The COVID-19 pandemic affects everybody. Whether you or someone you know is infected with the virus or not, it will have an impact on your life in some way. That could be on your job, your income, your health or simply your inability to leave the house.
It will, of course, have an effect upon landlords and tenants.
If you are living in a property and you encounter a problem, you should report this to your landlord in the usual way.
Most councils and housing associations continue to function albeit with some staff being furloughed and or working from home meaning that their ability to respond is reduced. As always, we recommend reporting any issues by telephone but following this up with an e-mail. This way, you have a written record of you reporting the issue. Some landlords fail to keep full records and this causes our clients problems where they cannot prove that an issue has been reported.
If the issue is urgent, such as a leak of some sort, or it could pose a threat to the health and safety of anybody in the property, your landlord is still able to undertake an inspection despite the restrictions on movement. This is because them carrying out an inspection and then undertaking repairs is urgent and thus essential.
If the issue is not urgent or a threat to health and safety, it is likely that your landlord will not carry out an inspection until the restrictions have been lifted.
Your landlord is required to carry out any repairs within a reasonable time.
In normal times, this involves them carrying out an inspection, normally we would expect this to take place within a week, and, having identified the problem, repair it promptly. We would expect, depending on the level of urgency, this to take place within around 28 days of the date that the issue was first reported. This is not set in stone and is only intended to be a general guide.
As non-urgent inspections are not currently possible, the clock for what can be considered reasonable cannot be considered to be ticking. Instead, that clock will start once the restrictions that are preventing inspections in housing disrepair claims are lifted.
Where disrepair was reported to a landlord prior to the restrictions being put in place, it will depend on when the issues were reported as to whether the reasonable period can be considered to be paused or ongoing.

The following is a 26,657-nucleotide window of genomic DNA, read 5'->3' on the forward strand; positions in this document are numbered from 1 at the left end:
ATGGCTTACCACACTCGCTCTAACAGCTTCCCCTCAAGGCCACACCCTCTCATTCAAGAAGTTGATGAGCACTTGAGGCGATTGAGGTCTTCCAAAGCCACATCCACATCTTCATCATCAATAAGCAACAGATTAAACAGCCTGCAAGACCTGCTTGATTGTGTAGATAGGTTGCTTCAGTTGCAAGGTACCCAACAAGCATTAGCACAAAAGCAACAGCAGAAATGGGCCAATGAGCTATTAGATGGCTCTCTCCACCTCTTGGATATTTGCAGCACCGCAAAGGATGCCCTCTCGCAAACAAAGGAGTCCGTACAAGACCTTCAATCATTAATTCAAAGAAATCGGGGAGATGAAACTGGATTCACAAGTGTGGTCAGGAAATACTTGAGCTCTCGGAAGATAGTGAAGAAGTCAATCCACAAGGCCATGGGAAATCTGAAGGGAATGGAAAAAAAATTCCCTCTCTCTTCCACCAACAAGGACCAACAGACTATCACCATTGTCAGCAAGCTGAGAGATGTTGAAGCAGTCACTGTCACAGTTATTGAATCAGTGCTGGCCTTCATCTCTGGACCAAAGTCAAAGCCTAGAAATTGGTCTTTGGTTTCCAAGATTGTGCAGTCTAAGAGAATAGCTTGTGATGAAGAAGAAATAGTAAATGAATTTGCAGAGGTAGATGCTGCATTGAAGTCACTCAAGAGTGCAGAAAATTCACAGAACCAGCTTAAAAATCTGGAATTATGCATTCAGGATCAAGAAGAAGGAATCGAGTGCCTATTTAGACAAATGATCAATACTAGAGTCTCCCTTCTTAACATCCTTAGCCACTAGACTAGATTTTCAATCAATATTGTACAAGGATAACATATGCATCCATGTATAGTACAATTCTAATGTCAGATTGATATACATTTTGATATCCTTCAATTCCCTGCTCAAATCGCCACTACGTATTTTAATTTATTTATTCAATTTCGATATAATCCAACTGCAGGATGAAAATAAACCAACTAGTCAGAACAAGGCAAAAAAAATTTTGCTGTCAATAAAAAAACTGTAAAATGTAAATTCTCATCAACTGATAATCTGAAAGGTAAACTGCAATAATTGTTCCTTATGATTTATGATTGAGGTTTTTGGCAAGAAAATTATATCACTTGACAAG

For example, if you reported an issue in January and your landlord has not carried out an inspection or undertaken the repairs, it is quite clear that they had failed the reasonableness test before the restrictions were put in place on 23 March 2020. In these circumstances, a reasonable landlord would have undertaken and completed the work long before COVID-19 caused the lock down and so, despite the restrictions, the current time would count towards the relevant period for the purposes of housing disrepair compensation claims.
If, however, it was reported just a few days before 23 March 2020, it is likely that a landlord would be able to plead that they did not have a reasonable opportunity to undertake an inspection prior to lock down.
At MJV Solicitors, we remain open for business. Like all responsible businesses in our industry, our office is closed but our key staff are working from home and contactable in the usual ways.
We are still helping clients with their housing disrepair claims. There are delays to all cases where we are not yet in receipt of an expert witness surveyor’s report, but we will resolve this as soon as it is considered safe to instruct a surveyor to attend other people’s homes.
If you believe you may have a housing disrepair claim against a landlord who is a housing association or council, there is no benefit in waiting to present the claim. Landlords are entitled to a period of 20 working days or roughly four weeks to respond to a letter of claim and so, hopefully, the COVID-19 pandemic will be under control by then enabling us to instruct an expert while followig whatever regulations are in force at that time regarding social distancing.
Call us today on 01253 858231 or e-mail email@example.com if you would like to know more.